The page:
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Supreme Court, Appellate Division, Third Department, New York.

The PEOPLE of the State of New York, Respondent, v. Robert J. RUSSELL, Appellant.

Decided: November 29, 2001

Before CARDONA, P.J., CREW III, MUGGLIN, ROSE and LAHTINEN, JJ. Jason Cooper, Albany, for appellant. Robert M. Carney, District Attorney (Kelley Provo, Law Intern), Schenectady, for respondent.

Appeal from a judgment of the County Court of Schenectady County (Catena, J.), rendered June 16, 2000, upon a verdict convicting defendant of the crime of driving while intoxicated and certain traffic infractions.

Defendant was indicted by a Grand Jury for the crime of driving while intoxicated as a felony and three traffic infractions resulting from his operation of a motor vehicle on Interstate Route 90 in Schenectady County on July 13, 1999.   Convicted of all charges after a jury trial, defendant was sentenced to an indeterminate term of imprisonment of 2 1/313 to 7 years and a $2,000 fine for his driving while intoxicated conviction and concurrent 15 day jail sentences for his traffic infraction convictions.   Defendant now appeals.

 Turning first to defendant's claim that County Court committed reversible error by failing to uphold the defense's challenge for cause for a certain juror, we find that, under the circumstances presented, the court's ruling was not reversible error.   CPL 270.20(2) provides, in pertinent part, as follows:

An erroneous ruling by the court denying a challenge for cause by the defendant does not constitute reversible error unless the defendant has exhausted his peremptory challenges at the time or, if he has not, he peremptorily challenges such prospective juror and his peremptory challenges are exhausted before the selection of the jury is complete.

Defendant was indicted for a class D felony (see, Vehicle and Traffic Law § 1193[1][c][ii] ), entitling him to 10 peremptory challenges during the selection of regular jurors and two challenges for each alternate juror (see, CPL 270.25[2][c] ).   The record reveals that at the point that defendant challenged the juror at issue for cause, he had only exercised seven of his 10 peremptory challenges and did not exhaust all 10 of those challenges when jury selection was completed.   Were we to find County Court's denial of defendant's challenge for cause erroneous, it is not reversible error (see, People v. Lynch, 95 N.Y.2d 243, 248, 715 N.Y.S.2d 691, 738 N.E.2d 1172;  People v. De La Cruz, 223 A.D.2d 472, 473, 636 N.Y.S.2d 788, lv. denied 88 N.Y.2d 846, 644 N.Y.S.2d 692, 667 N.E.2d 342;  People v. Dehler, 216 A.D.2d 643, 628 N.Y.S.2d 413, lv. denied 86 N.Y.2d 734, 631 N.Y.S.2d 615, 655 N.E.2d 712), as defendant had an opportunity at trial to rectify any harm from the allegedly erroneous ruling (see, People v. Lynch, supra, at 248, 715 N.Y.S.2d 691, 738 N.E.2d 1172).   Consequently, we reject defendant's claim of error.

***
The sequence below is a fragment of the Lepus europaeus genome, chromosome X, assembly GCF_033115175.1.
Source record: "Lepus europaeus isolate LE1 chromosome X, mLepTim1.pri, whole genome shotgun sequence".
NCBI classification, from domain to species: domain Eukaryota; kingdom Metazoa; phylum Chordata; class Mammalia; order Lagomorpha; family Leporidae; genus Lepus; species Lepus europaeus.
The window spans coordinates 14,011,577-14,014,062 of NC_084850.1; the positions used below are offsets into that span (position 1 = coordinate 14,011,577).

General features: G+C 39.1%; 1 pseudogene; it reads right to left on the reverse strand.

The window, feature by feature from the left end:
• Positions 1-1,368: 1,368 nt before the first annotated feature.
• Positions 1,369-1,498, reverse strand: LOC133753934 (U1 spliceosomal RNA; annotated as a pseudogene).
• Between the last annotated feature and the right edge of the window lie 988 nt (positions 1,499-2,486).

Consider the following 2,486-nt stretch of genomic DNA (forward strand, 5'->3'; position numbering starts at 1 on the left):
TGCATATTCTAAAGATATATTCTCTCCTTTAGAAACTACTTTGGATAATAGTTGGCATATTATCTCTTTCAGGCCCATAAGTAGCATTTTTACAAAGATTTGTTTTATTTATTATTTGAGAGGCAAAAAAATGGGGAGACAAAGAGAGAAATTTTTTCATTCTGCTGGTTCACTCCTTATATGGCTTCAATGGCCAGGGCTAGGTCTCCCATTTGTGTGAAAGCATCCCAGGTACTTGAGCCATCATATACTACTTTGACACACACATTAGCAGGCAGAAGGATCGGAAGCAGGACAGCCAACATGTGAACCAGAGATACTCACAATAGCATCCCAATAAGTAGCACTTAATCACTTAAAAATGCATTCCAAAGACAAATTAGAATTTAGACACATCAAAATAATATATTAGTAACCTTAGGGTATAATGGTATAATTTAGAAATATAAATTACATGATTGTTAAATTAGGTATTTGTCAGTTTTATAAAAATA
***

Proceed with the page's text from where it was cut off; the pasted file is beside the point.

Defendant also claims that his conviction must be reversed because, during jury selection, one of the prospective jurors seated in the jury box indicated that she knew a prospective defense witness and stated, in the presence of the other prospective jurors, “I don't believe anything he's ever said.”   While this juror was dismissed by consent of both parties, several of the prospective jurors then seated with her served on defendant's jury.   Defendant argues that the dismissed juror's comment improperly biased the jury who heard the witness testify at trial that he provided defendant with some pills which defendant claimed caused the erratic driving for which he was stopped by the police.

 Initially, we note that at the time the allegedly prejudicial remark regarding the witness was made, defendant did not request that County Court inquire of the other prospective jurors as to whether they heard the remark and did not ask for any curative instruction.   Further, defendant did not move for a mistrial, nor did he move to set aside his conviction due to this allegedly prejudicial incident.   Such failure to act constitutes a waiver of the issue and precludes our review (see, People v. Frisbie, 115 A.D.2d 911, 912, 496 N.Y.S.2d 808;  see also, People v. Rodriguez, 220 A.D.2d 208, 209, 631 N.Y.S.2d 842, lv. denied 87 N.Y.2d 977, 642 N.Y.S.2d 206, 664 N.E.2d 1269;  People v. Hammond, 132 A.D.2d 849, 850, 518 N.Y.S.2d 60, lv. denied 70 N.Y.2d 875, 523 N.Y.S.2d 502, 518 N.E.2d 13).

ORDERED that the judgment is affirmed.



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